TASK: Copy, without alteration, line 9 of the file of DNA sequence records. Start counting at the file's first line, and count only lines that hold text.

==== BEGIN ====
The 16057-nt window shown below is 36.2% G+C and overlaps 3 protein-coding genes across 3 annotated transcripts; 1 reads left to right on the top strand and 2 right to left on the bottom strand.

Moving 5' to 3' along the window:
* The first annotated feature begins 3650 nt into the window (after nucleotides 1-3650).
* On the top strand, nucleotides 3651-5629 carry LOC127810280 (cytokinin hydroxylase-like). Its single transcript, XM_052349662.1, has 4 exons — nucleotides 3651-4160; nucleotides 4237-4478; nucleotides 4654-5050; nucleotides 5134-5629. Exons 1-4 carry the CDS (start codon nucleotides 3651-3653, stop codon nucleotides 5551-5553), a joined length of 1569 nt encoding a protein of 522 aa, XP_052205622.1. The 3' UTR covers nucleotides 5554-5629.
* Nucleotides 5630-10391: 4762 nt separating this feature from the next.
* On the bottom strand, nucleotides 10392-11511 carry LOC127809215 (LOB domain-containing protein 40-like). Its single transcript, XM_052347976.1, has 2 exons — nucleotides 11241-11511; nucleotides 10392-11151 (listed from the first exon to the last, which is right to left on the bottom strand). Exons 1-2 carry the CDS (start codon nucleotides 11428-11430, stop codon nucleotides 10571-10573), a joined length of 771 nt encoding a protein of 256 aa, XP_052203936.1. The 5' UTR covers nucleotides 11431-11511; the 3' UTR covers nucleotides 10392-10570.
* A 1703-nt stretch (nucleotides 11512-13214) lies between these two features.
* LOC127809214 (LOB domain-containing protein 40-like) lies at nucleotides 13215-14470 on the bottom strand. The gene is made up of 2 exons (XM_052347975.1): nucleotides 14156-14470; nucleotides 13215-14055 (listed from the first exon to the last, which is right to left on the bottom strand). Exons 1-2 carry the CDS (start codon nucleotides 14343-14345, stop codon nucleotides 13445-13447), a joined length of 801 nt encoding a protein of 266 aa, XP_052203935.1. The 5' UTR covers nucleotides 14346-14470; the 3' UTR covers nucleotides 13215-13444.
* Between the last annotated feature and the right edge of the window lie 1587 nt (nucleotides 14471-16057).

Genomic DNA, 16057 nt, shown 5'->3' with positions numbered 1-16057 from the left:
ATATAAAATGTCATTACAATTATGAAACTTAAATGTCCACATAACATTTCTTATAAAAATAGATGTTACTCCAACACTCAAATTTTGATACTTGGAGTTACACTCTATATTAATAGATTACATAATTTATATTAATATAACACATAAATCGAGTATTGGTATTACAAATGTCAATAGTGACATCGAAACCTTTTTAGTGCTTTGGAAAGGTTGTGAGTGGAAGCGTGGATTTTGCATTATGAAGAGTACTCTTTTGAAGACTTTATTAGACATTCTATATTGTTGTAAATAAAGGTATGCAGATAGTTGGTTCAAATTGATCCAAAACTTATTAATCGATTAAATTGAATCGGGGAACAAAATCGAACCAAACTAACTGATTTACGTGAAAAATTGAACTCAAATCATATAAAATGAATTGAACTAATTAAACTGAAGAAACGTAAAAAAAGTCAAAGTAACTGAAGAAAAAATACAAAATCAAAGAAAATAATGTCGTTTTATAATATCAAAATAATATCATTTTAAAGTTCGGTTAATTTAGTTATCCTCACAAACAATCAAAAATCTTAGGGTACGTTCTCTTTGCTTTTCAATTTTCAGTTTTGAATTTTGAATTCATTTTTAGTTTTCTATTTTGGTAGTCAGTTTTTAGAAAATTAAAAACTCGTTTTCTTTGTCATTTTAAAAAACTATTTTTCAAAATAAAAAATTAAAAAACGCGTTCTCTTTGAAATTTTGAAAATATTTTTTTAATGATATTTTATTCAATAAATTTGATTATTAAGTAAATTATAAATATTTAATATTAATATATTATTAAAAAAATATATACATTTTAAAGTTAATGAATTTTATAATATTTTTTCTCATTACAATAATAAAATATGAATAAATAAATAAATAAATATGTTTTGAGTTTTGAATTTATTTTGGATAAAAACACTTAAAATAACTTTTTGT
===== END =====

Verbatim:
* Between the last annotated feature and the right edge of the window lie 1587 nt (nucleotides 14471-16057).